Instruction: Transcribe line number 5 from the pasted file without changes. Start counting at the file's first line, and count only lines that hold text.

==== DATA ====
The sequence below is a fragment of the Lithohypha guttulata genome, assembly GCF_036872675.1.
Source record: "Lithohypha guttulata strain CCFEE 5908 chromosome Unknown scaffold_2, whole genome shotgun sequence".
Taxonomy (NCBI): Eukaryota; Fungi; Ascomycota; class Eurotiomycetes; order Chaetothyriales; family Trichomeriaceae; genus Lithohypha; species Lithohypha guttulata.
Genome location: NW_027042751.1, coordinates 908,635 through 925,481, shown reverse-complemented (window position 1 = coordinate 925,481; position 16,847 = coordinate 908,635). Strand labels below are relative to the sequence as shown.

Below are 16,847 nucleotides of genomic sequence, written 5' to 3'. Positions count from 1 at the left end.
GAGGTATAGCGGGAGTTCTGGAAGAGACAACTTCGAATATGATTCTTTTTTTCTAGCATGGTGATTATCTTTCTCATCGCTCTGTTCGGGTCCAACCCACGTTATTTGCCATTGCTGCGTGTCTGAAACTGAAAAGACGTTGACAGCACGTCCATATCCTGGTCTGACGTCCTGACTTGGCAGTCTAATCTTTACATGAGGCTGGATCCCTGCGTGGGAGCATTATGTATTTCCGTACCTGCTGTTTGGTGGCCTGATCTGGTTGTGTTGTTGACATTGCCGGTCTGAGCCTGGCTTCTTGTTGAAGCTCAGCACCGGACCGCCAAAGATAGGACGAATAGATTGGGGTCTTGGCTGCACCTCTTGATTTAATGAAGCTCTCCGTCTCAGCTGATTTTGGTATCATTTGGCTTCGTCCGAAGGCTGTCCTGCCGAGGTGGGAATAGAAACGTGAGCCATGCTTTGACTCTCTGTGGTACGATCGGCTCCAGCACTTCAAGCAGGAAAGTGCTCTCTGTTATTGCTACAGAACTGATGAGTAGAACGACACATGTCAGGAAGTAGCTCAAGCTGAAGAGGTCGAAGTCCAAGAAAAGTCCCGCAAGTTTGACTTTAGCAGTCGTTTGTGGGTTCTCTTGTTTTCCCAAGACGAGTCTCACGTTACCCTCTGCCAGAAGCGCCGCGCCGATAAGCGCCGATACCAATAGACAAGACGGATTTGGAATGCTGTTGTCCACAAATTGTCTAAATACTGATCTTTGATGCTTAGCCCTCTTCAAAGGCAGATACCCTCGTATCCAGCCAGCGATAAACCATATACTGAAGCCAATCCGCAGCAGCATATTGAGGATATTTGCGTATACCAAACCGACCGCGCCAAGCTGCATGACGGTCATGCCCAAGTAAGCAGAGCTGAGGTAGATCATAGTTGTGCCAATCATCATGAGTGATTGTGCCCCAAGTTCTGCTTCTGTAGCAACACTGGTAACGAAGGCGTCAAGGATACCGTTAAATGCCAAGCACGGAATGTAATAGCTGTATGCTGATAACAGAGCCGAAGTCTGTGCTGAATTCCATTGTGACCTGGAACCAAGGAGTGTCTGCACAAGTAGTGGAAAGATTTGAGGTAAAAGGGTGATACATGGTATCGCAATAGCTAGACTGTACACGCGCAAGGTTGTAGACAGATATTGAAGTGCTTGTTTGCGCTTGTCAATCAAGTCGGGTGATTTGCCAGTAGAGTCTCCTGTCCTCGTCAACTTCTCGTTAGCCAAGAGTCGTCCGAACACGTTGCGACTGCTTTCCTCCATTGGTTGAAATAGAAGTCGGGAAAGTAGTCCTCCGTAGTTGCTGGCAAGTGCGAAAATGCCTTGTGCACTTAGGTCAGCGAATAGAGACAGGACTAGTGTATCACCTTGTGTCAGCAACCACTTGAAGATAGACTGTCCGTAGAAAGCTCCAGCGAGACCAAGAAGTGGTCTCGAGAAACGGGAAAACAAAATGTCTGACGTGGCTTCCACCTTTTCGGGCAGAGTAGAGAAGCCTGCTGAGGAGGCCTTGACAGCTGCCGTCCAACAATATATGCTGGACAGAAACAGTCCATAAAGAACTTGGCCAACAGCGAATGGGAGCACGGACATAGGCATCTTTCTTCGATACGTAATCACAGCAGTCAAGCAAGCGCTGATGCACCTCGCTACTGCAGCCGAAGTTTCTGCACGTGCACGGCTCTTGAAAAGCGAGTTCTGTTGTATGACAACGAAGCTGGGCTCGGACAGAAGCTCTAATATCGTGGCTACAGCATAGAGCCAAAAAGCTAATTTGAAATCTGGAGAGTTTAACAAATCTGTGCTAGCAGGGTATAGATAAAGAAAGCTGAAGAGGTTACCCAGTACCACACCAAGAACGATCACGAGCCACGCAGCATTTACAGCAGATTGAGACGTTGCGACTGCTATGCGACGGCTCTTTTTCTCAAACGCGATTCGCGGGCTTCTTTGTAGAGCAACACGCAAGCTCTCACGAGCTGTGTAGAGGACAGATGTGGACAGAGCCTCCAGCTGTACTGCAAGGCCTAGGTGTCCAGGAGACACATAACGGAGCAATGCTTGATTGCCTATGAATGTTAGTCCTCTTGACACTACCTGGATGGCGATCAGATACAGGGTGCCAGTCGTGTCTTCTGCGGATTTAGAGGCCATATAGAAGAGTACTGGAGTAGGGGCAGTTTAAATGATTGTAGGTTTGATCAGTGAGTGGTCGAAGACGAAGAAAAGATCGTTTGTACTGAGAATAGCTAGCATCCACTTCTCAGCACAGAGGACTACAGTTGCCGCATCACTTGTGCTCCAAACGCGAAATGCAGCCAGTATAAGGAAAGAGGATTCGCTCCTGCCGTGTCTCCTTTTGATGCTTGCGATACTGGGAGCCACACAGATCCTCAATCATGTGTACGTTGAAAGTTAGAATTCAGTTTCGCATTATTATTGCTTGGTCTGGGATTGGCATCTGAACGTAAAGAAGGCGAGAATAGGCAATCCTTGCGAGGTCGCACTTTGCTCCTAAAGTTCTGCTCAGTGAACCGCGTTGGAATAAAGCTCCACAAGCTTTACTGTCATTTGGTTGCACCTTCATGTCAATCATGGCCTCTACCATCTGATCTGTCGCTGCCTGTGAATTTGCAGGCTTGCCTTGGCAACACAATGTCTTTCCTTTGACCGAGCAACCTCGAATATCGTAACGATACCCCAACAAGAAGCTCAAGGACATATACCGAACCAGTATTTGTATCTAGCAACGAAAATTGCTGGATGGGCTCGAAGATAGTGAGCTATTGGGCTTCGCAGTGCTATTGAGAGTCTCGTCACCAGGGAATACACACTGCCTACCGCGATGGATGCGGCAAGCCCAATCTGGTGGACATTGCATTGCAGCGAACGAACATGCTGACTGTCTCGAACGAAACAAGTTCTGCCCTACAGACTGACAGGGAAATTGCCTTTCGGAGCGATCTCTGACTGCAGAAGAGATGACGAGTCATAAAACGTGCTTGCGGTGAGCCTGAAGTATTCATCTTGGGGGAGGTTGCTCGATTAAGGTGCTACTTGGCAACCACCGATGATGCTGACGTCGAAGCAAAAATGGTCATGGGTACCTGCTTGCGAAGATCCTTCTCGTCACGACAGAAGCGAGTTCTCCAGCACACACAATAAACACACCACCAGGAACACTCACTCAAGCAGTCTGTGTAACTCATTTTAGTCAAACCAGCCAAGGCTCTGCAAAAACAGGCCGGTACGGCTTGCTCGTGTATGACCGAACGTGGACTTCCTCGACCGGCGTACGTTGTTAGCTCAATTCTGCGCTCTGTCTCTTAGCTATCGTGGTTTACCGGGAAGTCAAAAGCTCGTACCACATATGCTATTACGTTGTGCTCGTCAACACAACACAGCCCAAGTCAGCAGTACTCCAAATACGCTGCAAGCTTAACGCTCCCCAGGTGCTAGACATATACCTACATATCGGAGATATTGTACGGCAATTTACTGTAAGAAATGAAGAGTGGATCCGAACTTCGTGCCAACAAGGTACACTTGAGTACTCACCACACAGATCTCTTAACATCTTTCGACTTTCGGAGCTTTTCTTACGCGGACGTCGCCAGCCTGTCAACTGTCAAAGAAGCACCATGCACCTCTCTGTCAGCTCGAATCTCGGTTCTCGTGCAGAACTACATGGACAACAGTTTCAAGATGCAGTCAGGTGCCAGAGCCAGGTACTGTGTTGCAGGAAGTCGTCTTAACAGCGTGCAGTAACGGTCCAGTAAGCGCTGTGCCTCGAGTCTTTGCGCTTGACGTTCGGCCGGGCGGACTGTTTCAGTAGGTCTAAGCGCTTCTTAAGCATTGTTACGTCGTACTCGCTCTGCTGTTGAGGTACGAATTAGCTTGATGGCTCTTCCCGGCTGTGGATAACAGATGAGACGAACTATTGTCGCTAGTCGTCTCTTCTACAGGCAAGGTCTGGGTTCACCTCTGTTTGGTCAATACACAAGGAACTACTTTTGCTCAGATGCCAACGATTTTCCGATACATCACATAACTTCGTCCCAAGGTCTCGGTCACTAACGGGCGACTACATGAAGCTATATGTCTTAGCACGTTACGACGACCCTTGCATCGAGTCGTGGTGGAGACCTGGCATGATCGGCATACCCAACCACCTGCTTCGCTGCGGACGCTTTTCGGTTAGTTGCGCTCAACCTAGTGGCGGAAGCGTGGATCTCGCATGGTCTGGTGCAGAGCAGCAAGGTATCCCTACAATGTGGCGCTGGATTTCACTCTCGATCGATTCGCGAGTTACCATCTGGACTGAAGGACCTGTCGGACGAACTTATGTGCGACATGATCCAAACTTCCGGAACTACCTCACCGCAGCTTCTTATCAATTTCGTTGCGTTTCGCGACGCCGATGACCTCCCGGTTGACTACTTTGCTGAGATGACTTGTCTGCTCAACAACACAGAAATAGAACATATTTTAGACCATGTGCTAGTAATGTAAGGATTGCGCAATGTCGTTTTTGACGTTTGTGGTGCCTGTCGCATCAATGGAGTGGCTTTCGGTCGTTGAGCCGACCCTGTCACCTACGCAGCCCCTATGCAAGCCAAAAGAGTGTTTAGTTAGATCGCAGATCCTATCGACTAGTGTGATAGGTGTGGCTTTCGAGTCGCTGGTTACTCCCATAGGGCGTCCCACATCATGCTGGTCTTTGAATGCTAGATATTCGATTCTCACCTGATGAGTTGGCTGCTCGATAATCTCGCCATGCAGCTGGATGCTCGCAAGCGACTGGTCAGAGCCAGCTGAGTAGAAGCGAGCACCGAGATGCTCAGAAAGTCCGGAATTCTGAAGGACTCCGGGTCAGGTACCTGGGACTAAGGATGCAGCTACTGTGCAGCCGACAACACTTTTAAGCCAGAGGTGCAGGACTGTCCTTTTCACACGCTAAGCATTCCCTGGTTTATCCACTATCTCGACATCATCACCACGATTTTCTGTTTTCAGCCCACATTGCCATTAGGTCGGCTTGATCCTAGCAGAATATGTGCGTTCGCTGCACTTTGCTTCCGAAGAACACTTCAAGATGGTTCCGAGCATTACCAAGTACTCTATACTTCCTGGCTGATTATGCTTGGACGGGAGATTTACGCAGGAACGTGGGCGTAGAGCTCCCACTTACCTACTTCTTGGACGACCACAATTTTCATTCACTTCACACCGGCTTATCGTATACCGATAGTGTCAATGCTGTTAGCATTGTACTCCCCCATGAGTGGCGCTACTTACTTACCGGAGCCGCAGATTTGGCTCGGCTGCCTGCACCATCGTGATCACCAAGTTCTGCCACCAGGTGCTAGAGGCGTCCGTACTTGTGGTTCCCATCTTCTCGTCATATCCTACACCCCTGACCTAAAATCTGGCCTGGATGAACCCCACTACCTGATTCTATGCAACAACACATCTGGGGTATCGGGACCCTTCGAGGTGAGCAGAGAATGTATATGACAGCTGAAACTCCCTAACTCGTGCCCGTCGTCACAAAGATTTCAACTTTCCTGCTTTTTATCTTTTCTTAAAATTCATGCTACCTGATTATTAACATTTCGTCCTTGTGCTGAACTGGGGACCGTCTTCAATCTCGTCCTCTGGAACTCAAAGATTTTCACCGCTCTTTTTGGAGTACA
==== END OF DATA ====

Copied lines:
Below are 16,847 nucleotides of genomic sequence, written 5' to 3'. Positions count from 1 at the left end.